TigerGraph adds multiple views, calling it a graph database first
Graph database startup TigerGraph Inc. is coming out with version 2.0 of its platform today, offering what it says is a unique feature that enables multiple users to work on the same graph simultaneously.
Graph databases are a type of NoSQL database that represent data as objects rather than in rows and columns. Connections can be traversed quickly to find relationships that would require multiple resource-consuming joins using relational technology.
These databases are used for tasks involving large and complex relationships that must be visualized and navigated quickly, such as fraud detection and customer recommendation engines. Forrester Research Inc. recently estimated that just over half of data- and analytics-intensive organizations are using graph databases.
TigerGraph, which launched in September with $31 million in funding, claims to have the fastest engine of its kind on the market, along with the scalability to support multihop queries of up to trillions of relationships and to traverse more than 100 million edges per second.
The company said its real-time analytics capability is especially well-suited for fraud detection, a feature it has honed with the help of customer Alibaba Group Holding Ltd., which uses TigerGraph to process more than two billion real-time events per day. Alibaba’s Ant Financial venture capital arm is one of TigerGraph’s investors.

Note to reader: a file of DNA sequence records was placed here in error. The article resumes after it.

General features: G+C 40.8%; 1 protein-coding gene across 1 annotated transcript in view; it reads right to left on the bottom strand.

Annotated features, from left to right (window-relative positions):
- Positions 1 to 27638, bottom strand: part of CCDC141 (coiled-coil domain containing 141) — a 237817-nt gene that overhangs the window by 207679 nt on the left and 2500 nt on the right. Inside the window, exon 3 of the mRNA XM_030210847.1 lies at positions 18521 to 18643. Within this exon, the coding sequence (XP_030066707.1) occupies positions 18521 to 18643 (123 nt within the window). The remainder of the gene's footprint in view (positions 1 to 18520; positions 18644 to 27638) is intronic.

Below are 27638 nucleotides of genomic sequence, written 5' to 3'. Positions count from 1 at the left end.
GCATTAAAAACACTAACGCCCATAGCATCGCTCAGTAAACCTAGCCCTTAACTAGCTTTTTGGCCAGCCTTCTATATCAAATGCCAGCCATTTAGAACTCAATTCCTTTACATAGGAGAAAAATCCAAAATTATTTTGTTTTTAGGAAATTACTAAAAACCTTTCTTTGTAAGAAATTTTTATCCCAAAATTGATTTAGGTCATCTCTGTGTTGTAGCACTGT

The new MultiGraph Feature gives organizations control over which parts of a graph or graphs users can access while maintaining security and data integrity. This enables several teams to use one database with multiple views.
“Traditionally, companies have had to copy or create a new database” every time another group wants access, said Todd Blaschka, the company’s chief operating officer. With MultiGraph, two groups can work on the same data set with one group retaining access to certain data that others can’t see or update, he said. Each group administrator controls what can be done with the database within its own domain, such as specifying write access privileges. Unlike a relational view, a multi-graph is a physical part of the database.
Security is handled at the query level, said Yu Xu, TigerGraph’s chief executive. “Before we pass a query through to the graph engine for execution, we do a semantic check,” he said. “If the query passes, it goes through. Even if it passes the semantic layer, queries can be blocked at the execution level.”
The graph schema is shareable across all departments, with each department able to see its own view of the schema, Xu added. However, all of the data is stored in the same system.
The new release also supports easier deployment across distributed platforms and improved security features that include single sign-on, support for directory services, role-based access control and encryption.
TigerGraph can be run both on-premises and in the cloud. Pricing is based upon the size of the graph database managed, but details were not disclosed.
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